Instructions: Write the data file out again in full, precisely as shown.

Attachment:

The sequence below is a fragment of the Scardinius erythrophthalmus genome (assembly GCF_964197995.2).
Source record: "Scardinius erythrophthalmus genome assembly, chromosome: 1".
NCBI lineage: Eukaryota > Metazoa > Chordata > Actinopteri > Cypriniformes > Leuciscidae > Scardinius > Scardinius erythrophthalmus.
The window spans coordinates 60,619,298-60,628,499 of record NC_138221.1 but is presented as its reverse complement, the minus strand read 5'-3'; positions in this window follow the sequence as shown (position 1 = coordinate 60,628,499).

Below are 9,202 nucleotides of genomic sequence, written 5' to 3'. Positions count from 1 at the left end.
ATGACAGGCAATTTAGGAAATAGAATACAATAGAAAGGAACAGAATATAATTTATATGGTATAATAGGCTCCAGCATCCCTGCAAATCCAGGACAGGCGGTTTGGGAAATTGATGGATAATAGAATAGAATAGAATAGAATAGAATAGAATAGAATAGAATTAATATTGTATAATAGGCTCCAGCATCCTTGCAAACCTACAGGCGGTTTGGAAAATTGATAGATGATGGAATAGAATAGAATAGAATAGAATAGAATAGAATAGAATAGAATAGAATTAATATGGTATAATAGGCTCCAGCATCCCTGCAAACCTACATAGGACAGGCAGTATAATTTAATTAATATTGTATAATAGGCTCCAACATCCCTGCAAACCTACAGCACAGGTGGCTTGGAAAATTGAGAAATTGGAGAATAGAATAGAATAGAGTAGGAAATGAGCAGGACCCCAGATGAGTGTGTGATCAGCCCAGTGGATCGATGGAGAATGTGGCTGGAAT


The sequence below is a fragment of the Scardinius erythrophthalmus genome (assembly GCF_964197995.2).
Source record: "Scardinius erythrophthalmus genome assembly, chromosome: 1".
NCBI lineage: Eukaryota > Metazoa > Chordata > Actinopteri > Cypriniformes > Leuciscidae > Scardinius > Scardinius erythrophthalmus.
The window spans coordinates 60,619,298-60,628,499 of record NC_138221.1 but is presented as its reverse complement, the minus strand read 5'-3'; positions in this window follow the sequence as shown (position 1 = coordinate 60,628,499).

Below are 9,202 nucleotides of genomic sequence, written 5' to 3'. Positions count from 1 at the left end.
ATGACAGGCAATTTAGGAAATAGAATACAATAGAAAGGAACAGAATATAATTTATATGGTATAATAGGCTCCAGCATCCCTGCAAATCCAGGACAGGCGGTTTGGGAAATTGATGGATAATAGAATAGAATAGAATAGAATAGAATAGAATAGAATAGAATTAATATTGTATAATAGGCTCCAGCATCCTTGCAAACCTACAGGCGGTTTGGAAAATTGATAGATGATGGAATAGAATAGAATAGAATAGAATAGAATAGAATAGAATAGAATAGAATTAATATGGTATAATAGGCTCCAGCATCCCTGCAAACCTACATAGGACAGGCAGTATAATTTAATTAATATTGTATAATAGGCTCCAACATCCCTGCAAACCTACAGCACAGGTGGCTTGGAAAATTGAGAAATTGGAGAATAGAATAGAATAGAGTAGGAAATGAGCAGGACCCCAGATGAGTGTGTGATCAGCCCAGTGGATCGATGGAGAATGTGGCTGGAAT